Back in the performance space and the return of Julian Day to the podium for more introductions, only this time I’d had a chance to peruse the program so I knew what we were in for. I should have already noted that Julian wore the traditional black garb of performers and new music audience members, but he did so in a way that was a homage to the irony of the revival of early 80s black – skinny jeans, pointy shoes, layers of ebony, charcoal and jet. If he could have just borrowed Andree’s trenchcoat he would have definitely been best-dressed at this opening night.
I have to confess that having the program available for perusal in this second half was a complete distraction: instead of focussing on the music (which I was finding less than engaging) I was flicking through the listening options outlined for the week ahead. Svend Hvidtfelt Nielsen’s Song for piano and ensemble was fine, but I struggled to stay involved; Carl Bettendorf’s Inner Life referred to Japanese Gagaku, apparently, and after the performance Julian Day was enthusiastic about how clearly this was evident to the listener, so maybe I just need to brush up on my Gagaku. I found myself second-guessing when the musicians were looking at the end of the final page of the music.
By way of crazy contrast was the final element in the concert, Elena Kats-Chernin’s Village Idiot. Now I’ve been a bit of a sucker for ensembles that anachronistically feature the electric guitar amongst the other chamber music instruments ever since I got hooked on some Tippett back in the 80s – can’t explain it, it always seems so wrong it’s right. But having Julian announce in advance that the guitarist in this ensemble was the ‘idiot’ seemed like more information than was strictly necessary. Apparently the piece was an example of profundity emerging from incoherence, but honestly, there was little incoherent about any of it – an energetic rhythmic drive throughout, straight-forward and only slightly post-diatonic harmonies, with lovely uses of the instrumentation to create a work that definitely felt like it was by Elena Kats-Chernin, not any old random student composer.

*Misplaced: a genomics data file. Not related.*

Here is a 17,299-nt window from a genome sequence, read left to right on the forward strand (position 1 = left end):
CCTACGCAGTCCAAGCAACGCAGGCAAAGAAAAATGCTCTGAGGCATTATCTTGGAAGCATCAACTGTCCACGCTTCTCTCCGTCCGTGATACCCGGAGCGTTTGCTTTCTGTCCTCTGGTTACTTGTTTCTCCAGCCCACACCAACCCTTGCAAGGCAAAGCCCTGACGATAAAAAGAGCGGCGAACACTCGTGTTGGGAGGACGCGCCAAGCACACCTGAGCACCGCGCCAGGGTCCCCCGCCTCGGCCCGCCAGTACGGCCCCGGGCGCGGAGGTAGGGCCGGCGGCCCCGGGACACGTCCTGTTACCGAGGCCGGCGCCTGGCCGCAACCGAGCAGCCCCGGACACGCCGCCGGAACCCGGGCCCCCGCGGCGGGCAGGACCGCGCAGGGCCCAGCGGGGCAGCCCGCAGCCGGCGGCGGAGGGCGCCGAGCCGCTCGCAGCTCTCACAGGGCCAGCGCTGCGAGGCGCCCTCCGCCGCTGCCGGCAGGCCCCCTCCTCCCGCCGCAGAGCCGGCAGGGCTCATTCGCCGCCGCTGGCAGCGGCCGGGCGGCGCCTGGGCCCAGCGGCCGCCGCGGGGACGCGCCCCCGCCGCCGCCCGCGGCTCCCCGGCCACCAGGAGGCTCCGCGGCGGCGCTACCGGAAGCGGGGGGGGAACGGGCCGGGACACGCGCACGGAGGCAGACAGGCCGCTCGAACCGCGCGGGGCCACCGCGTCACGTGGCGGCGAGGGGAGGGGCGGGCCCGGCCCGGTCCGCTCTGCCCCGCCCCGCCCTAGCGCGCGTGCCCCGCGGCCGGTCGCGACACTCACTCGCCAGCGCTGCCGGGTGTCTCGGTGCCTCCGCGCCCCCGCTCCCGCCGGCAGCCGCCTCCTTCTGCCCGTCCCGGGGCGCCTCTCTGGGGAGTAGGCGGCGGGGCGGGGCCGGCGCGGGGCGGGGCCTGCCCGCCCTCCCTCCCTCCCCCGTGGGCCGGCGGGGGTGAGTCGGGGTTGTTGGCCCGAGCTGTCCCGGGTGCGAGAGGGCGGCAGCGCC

The audience responded to the conclusion of this work with enthusiastic applause (in part applauding the whole event, and applauding in anticipation of the week ahead), and conductor Darryl Pratt looked suitably pleased as he sauntered off the stage, leaving the young performers still at their places basking in the enthusiasm. But after a short burst audiences members started thinking about how far they had to walk to get their post-concert drink, and the applause began to taper off, leaving the young members of the ensemble thinking they’d better get off the stage before the applause ended altogether. They meandered away, with most of them in the wings before Darryl Pratt got around to returning for another bow. Of course, he then didn’t bother, and what dying applause was left was killed by the complete lack of stage craft exhibited at the end of a series of challenging performances.
It might seem like a side-note quibble irrelevant to the music being presented, but this kind of failure to manage the performance of new music contributes to its [usually poor] reception, and even though the tickets were inexpensive (and I had a comp) the music deserves better.
Because it was an exciting musical finish. In fact, the energetic expression in Village Idiot was of a different ilk to that of the other works to such a degree as to render them somewhat pastel in its supersaturated wake. But like all the other works in the concert, Village Idiot could have been written some years earlier – maybe not receiving such a warm response back in 1985 as it received this past weekend, but still, it featured nothing that could not have transpired in music 25 years ago.
Of course, it’s hard to see what is new at the time it is happening, and new music has no culture of packaging itself, apart from often dreadful program notes. Fashion Week is happening right now in Sydney also, and those attending are actively looking for what defines new in a way that is completely absent from this ISCM week. Is it that composers are too jaded to really believe in the new anymore? Or is that the fashionistas are so devoted to novelty that their time is spent repackaging 80s innovation in a way that makes Julian Day the best-dressed man at ISCM?
But I wonder if there is a better way of exploring ‘new’ new music, because this opening concert, no matter what positive things I can think of to say about it, really did feel a bit old.